By 1994 and up until 2014, Renn says that Christians were living in a “Neutral World.” During this time, Christians lived and moved in a society that had a neutral stance towards Christianity. Christianity was no longer something that brought privileged status, but it wasn’t seen with disfavor either. Christianity was seen as a valid option within a pluralistic society, with Christian moral values retaining a diminished, but still not disfavored status.

Since 2014, we are living in what Renn labels as the “Negative World.” He writes, “Society has come to have a negative view of Christianity. Being known as a Christian is a social negative. . . Christian morality is expressly repudiated and seen as a thread to the public good and the new public moral order. Subscribing to Christian moral views or violating the secular moral order brings negative consequences” . . . and that’s what’s happening in the wake of Harrison Butker’s speech at Benedictine.

I believe there are some important realities to ponder as we listen to Butker’s topic and tone, along with the response to what he said and how he said it.

As I listened to Butker, I thought back to a commencement speech I heard earlier in the week at my own alma mater, Geneva College. A Christian liberal arts school that has remained, unlike many Christian colleges, mission-true, Geneva invited Dr. Rosaria Butterfield to deliver the address. She opened her speech by telling the grads, “It is my joy and delight this morning to welcome you to war.” Knowing Butterfield as I do, her words were not an invitation into what many have labeled “the culture wars.” Rather, she was speaking more directly about the ongoing battle between light and dark, between the Kingdom of God and the principalities and powers associated with the world, the flesh, and the devil. What Butterfield’s audience heard is what we are seeing now in the response to Butker’s speech.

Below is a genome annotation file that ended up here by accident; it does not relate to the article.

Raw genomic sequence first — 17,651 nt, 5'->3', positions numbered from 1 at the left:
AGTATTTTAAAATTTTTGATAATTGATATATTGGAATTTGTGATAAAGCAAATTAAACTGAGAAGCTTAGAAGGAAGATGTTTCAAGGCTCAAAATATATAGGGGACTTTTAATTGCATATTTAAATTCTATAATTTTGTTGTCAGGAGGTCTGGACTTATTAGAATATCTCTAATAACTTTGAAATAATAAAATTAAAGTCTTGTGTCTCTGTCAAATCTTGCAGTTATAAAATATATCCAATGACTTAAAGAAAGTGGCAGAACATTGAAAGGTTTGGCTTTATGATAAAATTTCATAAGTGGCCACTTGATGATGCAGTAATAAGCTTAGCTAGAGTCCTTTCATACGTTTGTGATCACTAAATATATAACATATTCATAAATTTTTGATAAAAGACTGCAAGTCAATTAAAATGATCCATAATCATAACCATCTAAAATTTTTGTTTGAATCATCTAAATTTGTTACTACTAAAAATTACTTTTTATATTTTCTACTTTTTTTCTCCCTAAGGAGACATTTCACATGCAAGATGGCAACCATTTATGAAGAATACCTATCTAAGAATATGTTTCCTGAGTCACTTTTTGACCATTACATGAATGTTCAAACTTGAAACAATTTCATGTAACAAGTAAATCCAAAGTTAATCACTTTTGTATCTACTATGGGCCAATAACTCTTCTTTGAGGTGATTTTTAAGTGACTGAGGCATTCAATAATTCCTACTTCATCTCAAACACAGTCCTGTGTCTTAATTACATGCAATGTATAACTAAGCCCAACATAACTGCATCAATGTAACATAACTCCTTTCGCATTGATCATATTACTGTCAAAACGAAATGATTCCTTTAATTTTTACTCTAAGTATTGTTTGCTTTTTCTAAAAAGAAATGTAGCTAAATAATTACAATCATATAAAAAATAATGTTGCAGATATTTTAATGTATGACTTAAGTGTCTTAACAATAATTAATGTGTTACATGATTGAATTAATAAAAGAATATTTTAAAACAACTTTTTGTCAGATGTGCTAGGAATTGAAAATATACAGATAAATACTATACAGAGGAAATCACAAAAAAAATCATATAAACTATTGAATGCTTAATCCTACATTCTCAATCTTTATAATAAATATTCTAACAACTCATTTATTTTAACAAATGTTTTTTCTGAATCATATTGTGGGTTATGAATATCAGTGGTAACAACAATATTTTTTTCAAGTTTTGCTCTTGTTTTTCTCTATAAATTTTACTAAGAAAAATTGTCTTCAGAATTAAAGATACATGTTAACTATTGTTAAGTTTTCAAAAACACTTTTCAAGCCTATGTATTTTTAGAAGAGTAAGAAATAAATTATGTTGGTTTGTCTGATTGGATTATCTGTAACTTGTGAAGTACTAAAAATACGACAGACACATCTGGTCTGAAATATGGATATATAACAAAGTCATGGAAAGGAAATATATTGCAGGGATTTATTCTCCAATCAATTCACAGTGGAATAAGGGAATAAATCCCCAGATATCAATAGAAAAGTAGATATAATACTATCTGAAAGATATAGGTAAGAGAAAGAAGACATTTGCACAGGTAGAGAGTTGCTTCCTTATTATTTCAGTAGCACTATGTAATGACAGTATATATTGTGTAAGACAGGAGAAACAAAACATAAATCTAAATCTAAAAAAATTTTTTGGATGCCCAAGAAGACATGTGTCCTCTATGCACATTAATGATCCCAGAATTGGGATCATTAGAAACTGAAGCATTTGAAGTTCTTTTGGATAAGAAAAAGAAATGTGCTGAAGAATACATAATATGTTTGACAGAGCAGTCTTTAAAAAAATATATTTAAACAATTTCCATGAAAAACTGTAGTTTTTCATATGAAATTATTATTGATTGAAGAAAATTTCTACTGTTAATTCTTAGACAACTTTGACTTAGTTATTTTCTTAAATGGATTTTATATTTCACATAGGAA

Just to clarify, I am not a Roman Catholic. I am a life-long Protestant. There is much in Catholic theology that I just don’t see as biblical and with which I disagree. Butker spoke to many of those doctrines on which he and I would disagree. But I will without apology say that I am seeing, hearing, and reading some Catholic cultural critique that is some of the most biblically-based, deep, and thoughtful stuff you can find in recent years.

That being said, I came away from Butker’s speech realizing that his main challenge to the graduates was about recovering integrity in the Catholic Church. In addition, he called out leadership and ideologies in the church and the culture that are anything but Christian, instead calling the Catholic Church and the students to be “unapologetically Christian.” He called students to seek out “good and holy leaders.” He called them to be “in but not of the world.” He summoned them to pray and fast for their leaders. He reminded them, in so many words, that we become the company we keep, so choose your friends wisely. He called them to preach hard truths. He reminded them that suffering in this life is only temporary. He called them to disregard the outside noise of life and live into God’s will. And, when he did this, he ran through a litany of traditionally orthodox views on issues , many of them not just policies of the Catholic Church, but the biblically-faithful Protestant church as well. What did he mention? He spoke about sexuality, gender, marriage, abortion, birth-control, cohabitation, fatherhood, motherhood, child-bearing, manhood, womanhood, and the high value of vocational stay-at-home moms. (Contrary to what many are reporting, Butker did not say that women working outside the home is wrong). He told students that “a life without God is not a life at all. . . and the cost of salvation is worth more than any career.” Look back over that list and you’ll see why there’s been so much pushback in this day and age of “the negative world.”